After graduation from Pacific Quest, the focus will be on reintegration back into modern society. Your child will need continued support stepping back into their world, to face life’s challenges and pressures head on. Sustaining good habits takes practice, time and support. We chose to send our son directly to a therapeutic boarding school where he is continuing all the work he started at Pacific Quest. We are also working hard as a family to do the work we need to do to support our son and brother. We have implemented family behavioral goals which we created in the garden at PQ. At this point we are looking forward to reuniting as a family in six weeks for the first time in 8 months.

Change does not come easily, if it did everyone would do it overnight. The kids make tons of progress in wilderness weekly and are motivated to get home and back to their lives. Once they realize PQ may not be their only stop and it is going to be a marathon not a sprint, reality sets in and the life sustaining work begins. From that point forward they have to choose to really own their future choices. For our family the key was to find a place where our son could grow, learn, achieve success and also fail with the help of qualified staff supporting him every step of the way. At his new school he is working on regaining traction in his education, positive coping and social skills, positive identity development and we are all working on improvement of our family dynamics.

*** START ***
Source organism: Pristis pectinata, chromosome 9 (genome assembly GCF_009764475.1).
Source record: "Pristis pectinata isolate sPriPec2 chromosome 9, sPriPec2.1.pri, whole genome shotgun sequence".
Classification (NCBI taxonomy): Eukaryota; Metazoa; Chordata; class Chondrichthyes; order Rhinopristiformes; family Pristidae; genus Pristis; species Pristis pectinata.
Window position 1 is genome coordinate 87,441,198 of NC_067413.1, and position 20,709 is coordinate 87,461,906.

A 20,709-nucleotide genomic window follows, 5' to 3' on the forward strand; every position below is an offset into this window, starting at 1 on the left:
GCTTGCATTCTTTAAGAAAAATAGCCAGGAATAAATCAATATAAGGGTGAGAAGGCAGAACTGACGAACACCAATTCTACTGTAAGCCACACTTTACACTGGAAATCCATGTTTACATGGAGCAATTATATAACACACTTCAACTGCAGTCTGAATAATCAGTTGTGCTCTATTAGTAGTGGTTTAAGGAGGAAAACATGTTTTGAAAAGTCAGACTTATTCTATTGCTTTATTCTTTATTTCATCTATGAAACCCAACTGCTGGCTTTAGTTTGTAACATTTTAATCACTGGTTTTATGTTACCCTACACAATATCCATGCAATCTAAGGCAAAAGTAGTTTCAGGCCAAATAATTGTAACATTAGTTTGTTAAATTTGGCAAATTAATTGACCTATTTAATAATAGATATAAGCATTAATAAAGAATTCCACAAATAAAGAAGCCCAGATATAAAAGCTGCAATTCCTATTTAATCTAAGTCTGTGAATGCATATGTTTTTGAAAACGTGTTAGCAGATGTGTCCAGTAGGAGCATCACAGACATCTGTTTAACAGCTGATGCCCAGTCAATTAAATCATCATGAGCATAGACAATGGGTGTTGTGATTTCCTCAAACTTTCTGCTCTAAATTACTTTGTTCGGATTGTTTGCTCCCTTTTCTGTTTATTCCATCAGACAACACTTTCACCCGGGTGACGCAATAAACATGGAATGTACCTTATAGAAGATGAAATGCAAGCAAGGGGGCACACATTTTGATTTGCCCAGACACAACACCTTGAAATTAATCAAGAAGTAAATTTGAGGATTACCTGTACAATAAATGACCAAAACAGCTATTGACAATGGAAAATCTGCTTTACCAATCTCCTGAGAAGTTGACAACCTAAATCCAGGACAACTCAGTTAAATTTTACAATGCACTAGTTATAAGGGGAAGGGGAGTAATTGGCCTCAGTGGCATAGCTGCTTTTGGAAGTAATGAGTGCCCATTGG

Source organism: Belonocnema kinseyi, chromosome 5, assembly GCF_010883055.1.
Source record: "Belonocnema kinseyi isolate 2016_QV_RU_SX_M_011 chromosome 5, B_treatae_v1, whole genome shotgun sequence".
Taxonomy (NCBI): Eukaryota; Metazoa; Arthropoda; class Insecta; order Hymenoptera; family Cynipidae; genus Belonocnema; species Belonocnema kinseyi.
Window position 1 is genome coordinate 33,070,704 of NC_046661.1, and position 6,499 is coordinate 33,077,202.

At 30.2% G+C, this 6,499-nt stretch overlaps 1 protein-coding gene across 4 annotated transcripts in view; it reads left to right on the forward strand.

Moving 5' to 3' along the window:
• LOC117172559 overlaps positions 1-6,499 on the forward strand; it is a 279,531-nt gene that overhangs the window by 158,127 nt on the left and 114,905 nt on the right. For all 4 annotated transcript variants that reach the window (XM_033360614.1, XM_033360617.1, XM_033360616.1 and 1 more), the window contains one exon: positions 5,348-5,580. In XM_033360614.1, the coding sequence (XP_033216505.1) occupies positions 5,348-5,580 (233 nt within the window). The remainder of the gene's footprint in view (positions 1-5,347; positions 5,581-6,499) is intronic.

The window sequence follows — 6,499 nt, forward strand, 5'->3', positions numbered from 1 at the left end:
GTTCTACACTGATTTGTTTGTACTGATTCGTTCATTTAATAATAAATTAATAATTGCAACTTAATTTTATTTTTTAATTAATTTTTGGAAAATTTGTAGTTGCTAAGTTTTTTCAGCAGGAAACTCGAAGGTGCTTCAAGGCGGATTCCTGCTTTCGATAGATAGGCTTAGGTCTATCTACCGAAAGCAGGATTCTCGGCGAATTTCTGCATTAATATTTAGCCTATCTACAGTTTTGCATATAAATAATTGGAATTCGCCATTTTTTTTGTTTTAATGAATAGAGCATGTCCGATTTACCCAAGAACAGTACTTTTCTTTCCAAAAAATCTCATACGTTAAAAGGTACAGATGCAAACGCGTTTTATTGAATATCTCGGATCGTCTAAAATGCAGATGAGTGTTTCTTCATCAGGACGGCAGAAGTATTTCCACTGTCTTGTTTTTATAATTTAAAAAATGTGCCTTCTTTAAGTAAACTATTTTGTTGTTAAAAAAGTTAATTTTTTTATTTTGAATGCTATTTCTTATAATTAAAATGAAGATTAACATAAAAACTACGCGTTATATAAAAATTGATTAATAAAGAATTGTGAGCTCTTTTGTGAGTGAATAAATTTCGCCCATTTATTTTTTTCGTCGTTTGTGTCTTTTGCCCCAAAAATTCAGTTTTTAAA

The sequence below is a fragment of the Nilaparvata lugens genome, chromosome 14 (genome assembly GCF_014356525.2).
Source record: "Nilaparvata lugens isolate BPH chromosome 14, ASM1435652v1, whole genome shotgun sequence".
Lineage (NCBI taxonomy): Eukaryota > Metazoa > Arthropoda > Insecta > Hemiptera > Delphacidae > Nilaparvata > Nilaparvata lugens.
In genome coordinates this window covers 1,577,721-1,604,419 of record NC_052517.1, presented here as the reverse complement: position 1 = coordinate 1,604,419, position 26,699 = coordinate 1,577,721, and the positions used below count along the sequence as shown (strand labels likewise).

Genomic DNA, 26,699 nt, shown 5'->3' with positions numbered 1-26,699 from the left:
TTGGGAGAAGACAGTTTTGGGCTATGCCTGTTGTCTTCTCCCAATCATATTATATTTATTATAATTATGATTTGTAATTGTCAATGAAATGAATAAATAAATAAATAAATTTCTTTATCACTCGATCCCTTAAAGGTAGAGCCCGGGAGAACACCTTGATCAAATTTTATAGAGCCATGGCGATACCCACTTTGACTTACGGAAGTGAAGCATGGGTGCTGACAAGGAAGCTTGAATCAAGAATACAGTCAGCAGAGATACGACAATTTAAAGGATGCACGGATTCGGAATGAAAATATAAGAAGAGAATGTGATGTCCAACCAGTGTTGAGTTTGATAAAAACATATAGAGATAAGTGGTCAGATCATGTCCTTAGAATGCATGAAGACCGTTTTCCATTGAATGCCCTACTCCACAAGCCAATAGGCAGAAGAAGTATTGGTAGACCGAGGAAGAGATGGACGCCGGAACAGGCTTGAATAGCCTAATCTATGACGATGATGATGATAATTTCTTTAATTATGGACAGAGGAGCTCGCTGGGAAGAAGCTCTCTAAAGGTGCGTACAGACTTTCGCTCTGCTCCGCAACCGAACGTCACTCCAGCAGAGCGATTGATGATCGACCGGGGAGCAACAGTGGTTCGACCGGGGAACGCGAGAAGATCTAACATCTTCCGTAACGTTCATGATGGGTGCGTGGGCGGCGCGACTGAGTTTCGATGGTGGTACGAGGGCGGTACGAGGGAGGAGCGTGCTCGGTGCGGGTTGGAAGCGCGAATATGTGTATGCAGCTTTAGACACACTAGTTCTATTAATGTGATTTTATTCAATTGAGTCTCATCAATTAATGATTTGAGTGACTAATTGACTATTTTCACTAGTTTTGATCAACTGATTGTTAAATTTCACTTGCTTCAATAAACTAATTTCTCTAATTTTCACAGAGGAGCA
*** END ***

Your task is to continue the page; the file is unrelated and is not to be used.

Sending your child away might be the most courageous decision you make in your life time. Wishing you peace as you embark on your journey.

June 30, 2016

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The Healing Power of Assertiveness

By: Jeremy Nunnelley, LPC, NCC
Primary Therapist

On the continuum of communication styles, there are passivity, aggression, and assertiveness. While passivity leads to issues not being known and a lack of support, aggression leads to conflict and the degradation of relationships. In both of these cases, the person who is trying to communicate is left feeling misunderstood and alone. Assertiveness is often referred to as the middle ground between these two maladaptive ways of communicating. Through learning to communicate in a way that is clear, responsible, and respectful to others, a person can have the experience of being heard and understood while nurturing close relationships.

Jeremy Nunnelley, LPC, NCC

Jeremy Nunnelley, LPC, NCC